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Float plane averts mid-air collision with humpback whale

Posted: Monday, August 13, 2001

JUNEAU (AP) -- If Petersburg pilot Rod Judy had taken off from Keku Islands seconds later than he did last week, he might have collided in mid-air with a humpback whale.

But time was on his side that day and gave him a good story instead.

Judy, a commercial pilot, flew to the islands about 100 miles south of Juneau last weekend to pick up two U.S. Forest Service employees bound for Petersburg.

The floatplane was moving on the water about 50 miles an hour and just about to lift off when a humpback whale suddenly breached in front of the aircraft.

''We were just clearing the water, and right dead ahead of us this thing came clear out of the water. We were staring right into the whale's stomach,'' passenger Burl Weller told the Juneau Empire.

''It had to be at least 15 feet above the airplane,'' Weller said. ''You could see under his tail - he had air under his tail.''

Judy banked the plane to the left, and the whale fell off to the right. Weller estimates that the whale missed the wing of the plane by 10 feet, but the pilot's version of the story puts a little more distance between the whale and the plane.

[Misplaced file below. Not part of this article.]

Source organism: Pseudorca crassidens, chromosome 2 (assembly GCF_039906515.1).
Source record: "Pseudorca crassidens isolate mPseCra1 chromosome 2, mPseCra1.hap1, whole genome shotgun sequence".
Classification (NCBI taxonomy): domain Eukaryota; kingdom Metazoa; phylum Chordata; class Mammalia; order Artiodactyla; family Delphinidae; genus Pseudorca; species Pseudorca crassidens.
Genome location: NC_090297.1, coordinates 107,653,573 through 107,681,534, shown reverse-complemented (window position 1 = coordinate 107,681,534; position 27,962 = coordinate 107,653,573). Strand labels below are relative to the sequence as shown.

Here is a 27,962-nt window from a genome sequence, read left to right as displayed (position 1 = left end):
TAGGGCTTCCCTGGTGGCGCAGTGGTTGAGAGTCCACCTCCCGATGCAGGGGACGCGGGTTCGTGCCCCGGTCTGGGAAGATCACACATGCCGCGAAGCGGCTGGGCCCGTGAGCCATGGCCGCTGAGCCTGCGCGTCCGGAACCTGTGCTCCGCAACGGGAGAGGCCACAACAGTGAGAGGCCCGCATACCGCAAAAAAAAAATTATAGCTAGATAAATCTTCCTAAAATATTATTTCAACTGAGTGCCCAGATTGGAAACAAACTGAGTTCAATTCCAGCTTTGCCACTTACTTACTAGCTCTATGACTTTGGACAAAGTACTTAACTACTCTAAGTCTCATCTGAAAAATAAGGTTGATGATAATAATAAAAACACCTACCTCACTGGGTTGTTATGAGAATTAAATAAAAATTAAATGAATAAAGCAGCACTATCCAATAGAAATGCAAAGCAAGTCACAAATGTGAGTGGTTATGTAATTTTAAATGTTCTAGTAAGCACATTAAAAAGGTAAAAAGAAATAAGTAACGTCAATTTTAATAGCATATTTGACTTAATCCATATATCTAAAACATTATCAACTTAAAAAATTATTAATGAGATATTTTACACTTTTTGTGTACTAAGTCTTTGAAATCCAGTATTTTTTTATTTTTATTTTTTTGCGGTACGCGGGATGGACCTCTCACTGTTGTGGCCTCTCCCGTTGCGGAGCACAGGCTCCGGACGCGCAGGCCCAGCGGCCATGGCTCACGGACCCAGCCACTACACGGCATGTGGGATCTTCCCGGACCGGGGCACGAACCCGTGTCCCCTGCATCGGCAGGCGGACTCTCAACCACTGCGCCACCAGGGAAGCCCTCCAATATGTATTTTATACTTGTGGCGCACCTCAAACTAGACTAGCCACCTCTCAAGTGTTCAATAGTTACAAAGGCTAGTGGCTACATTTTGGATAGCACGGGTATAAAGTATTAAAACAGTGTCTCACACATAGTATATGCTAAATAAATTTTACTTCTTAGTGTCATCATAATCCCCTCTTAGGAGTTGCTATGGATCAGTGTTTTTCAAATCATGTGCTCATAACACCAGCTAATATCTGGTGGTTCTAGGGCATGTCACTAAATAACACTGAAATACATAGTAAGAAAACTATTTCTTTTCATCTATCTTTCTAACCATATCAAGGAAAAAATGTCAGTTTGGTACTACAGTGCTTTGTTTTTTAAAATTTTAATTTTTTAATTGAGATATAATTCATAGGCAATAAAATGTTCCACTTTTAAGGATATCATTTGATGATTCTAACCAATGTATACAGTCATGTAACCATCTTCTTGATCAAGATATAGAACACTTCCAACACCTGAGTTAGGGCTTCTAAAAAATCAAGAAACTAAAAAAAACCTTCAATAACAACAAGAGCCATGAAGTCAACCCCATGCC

Judy estimated the whale breached about 100 feet away from the nose of the aircraft and said it did not pose a threat to the plane. But it was close enough to render Weller speechless, he said.

''The fellow in the front couldn't even talk. He was just sputtering,'' Judy said. ''It was impressive. You could see the whale's eye. I've seen them breach a lot, it's common. But Ive never seen one straight in front of the airplane that close.''

Judy said it never occurred to him a whale could breach in that area because the islands are close together and the water appears shallow.

''You wouldn't think it would be deep enough for a whale to get momentum to breach,'' he said.

Breaching whales now will officially go on record as a potential hazard to aircraft. The Forest Service is distributing a notice to its employees nationwide to be on alert for whales when landing or taking off in floatplanes, Weller said.

''This is something that could happen again. Hopefully not. Once in a lifetime is enough,'' Weller said, laughing.

While he can laugh about the incident now, he can't help but wonder 'What if?'

''If the whale would have breached one second later than what he did, we would have been his necklace,'' Weller said.



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